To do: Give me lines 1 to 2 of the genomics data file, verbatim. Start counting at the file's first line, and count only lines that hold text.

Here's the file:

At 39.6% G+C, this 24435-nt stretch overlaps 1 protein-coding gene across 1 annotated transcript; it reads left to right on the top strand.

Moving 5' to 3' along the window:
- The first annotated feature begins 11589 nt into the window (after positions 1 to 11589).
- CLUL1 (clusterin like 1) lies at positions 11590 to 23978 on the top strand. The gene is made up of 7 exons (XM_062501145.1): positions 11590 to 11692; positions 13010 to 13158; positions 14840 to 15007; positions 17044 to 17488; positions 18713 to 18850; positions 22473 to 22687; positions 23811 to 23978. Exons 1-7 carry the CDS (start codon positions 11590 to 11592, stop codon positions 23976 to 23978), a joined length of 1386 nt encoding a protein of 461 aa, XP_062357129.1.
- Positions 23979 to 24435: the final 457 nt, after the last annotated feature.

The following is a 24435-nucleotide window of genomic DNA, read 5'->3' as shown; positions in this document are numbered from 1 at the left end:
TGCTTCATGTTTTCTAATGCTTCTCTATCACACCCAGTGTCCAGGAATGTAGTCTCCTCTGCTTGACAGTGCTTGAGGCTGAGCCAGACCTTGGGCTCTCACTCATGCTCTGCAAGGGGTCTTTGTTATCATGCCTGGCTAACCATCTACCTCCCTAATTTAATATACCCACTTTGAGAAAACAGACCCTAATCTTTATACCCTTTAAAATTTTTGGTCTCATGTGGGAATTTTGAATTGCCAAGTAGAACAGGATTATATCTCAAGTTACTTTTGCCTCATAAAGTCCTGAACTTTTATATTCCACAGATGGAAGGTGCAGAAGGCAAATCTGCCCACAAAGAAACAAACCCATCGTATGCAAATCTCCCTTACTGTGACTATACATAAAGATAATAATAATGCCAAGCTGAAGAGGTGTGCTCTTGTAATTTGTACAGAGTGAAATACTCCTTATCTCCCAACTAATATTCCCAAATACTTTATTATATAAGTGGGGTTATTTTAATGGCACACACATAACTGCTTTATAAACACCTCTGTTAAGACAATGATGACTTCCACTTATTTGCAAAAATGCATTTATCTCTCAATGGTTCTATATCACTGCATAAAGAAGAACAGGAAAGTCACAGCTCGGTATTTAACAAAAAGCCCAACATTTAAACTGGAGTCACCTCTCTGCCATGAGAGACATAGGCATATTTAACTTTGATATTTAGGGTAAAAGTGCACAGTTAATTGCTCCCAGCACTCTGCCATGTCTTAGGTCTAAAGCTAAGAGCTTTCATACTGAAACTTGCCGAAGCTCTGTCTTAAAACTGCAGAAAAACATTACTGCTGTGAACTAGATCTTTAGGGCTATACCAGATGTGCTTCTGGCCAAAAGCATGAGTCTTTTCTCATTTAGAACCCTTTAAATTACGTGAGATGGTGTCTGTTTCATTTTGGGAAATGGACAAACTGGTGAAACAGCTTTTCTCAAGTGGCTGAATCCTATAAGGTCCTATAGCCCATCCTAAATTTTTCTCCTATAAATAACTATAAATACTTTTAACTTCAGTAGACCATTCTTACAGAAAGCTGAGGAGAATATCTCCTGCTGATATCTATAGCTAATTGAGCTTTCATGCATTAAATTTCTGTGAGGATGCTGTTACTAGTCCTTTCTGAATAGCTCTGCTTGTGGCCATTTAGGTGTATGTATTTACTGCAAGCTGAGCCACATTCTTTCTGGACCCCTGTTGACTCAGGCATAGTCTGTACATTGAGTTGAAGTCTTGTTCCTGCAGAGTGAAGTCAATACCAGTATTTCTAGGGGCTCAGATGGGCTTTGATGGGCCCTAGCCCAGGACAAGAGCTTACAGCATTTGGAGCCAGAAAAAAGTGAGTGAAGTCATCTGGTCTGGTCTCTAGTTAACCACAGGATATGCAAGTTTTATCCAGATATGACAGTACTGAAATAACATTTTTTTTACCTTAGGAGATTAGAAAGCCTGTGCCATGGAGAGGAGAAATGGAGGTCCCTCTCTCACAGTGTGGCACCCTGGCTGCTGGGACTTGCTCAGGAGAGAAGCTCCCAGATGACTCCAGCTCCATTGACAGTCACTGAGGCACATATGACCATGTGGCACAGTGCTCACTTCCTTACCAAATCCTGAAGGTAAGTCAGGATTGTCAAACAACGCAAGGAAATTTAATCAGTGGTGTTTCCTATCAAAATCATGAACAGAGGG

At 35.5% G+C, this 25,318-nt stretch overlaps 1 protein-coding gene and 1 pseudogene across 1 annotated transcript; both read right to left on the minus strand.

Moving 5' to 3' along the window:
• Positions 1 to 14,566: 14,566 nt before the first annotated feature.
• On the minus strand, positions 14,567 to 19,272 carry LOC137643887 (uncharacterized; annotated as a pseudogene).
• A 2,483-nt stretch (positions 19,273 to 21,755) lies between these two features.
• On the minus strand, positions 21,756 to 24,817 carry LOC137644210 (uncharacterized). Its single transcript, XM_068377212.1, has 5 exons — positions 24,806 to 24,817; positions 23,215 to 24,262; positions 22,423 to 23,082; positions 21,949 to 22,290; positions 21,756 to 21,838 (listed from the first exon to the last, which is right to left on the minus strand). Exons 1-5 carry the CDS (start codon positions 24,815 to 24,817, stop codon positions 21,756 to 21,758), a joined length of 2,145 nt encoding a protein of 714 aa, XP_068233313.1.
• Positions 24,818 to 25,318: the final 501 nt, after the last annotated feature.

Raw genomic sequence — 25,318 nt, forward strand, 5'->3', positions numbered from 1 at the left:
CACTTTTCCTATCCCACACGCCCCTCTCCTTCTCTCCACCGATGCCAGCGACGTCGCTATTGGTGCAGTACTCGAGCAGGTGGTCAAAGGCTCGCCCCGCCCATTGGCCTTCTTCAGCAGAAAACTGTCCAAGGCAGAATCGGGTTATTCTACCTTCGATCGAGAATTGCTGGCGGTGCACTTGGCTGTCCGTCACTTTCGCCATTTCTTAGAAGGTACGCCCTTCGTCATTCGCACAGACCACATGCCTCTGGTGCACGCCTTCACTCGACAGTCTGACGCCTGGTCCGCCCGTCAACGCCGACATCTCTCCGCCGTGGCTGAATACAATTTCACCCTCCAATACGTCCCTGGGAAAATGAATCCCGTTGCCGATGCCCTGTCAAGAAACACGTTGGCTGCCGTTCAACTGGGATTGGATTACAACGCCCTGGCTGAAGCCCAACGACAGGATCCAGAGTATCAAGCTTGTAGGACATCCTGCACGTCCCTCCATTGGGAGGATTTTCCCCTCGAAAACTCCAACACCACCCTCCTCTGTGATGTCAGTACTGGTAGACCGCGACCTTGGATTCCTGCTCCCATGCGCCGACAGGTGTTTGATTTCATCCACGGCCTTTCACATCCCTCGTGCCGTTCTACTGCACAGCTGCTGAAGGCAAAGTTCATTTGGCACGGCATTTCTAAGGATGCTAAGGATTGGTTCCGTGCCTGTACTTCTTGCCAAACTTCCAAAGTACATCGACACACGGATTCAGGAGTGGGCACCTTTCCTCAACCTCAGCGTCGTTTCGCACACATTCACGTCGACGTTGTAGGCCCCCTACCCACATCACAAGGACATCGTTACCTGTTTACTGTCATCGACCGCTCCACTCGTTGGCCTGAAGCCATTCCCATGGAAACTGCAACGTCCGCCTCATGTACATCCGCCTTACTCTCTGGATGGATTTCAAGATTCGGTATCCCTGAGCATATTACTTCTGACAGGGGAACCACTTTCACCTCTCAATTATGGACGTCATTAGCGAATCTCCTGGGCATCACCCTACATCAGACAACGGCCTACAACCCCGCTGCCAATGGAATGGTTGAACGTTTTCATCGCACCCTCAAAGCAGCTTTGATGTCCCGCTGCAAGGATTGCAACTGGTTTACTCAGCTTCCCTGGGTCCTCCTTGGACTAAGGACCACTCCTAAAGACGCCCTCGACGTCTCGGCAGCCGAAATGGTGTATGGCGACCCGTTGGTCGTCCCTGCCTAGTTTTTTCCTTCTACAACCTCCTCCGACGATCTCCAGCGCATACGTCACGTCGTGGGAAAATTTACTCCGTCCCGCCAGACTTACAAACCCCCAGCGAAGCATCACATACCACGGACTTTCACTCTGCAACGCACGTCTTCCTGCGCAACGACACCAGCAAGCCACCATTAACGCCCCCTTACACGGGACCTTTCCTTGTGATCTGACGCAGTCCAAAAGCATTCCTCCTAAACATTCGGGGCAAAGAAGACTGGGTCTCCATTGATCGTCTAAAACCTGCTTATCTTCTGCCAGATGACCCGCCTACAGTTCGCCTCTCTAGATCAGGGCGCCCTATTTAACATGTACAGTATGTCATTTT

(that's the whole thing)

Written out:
At 39.6% G+C, this 24435-nt stretch overlaps 1 protein-coding gene across 1 annotated transcript; it reads left to right on the top strand.

Moving 5' to 3' along the window: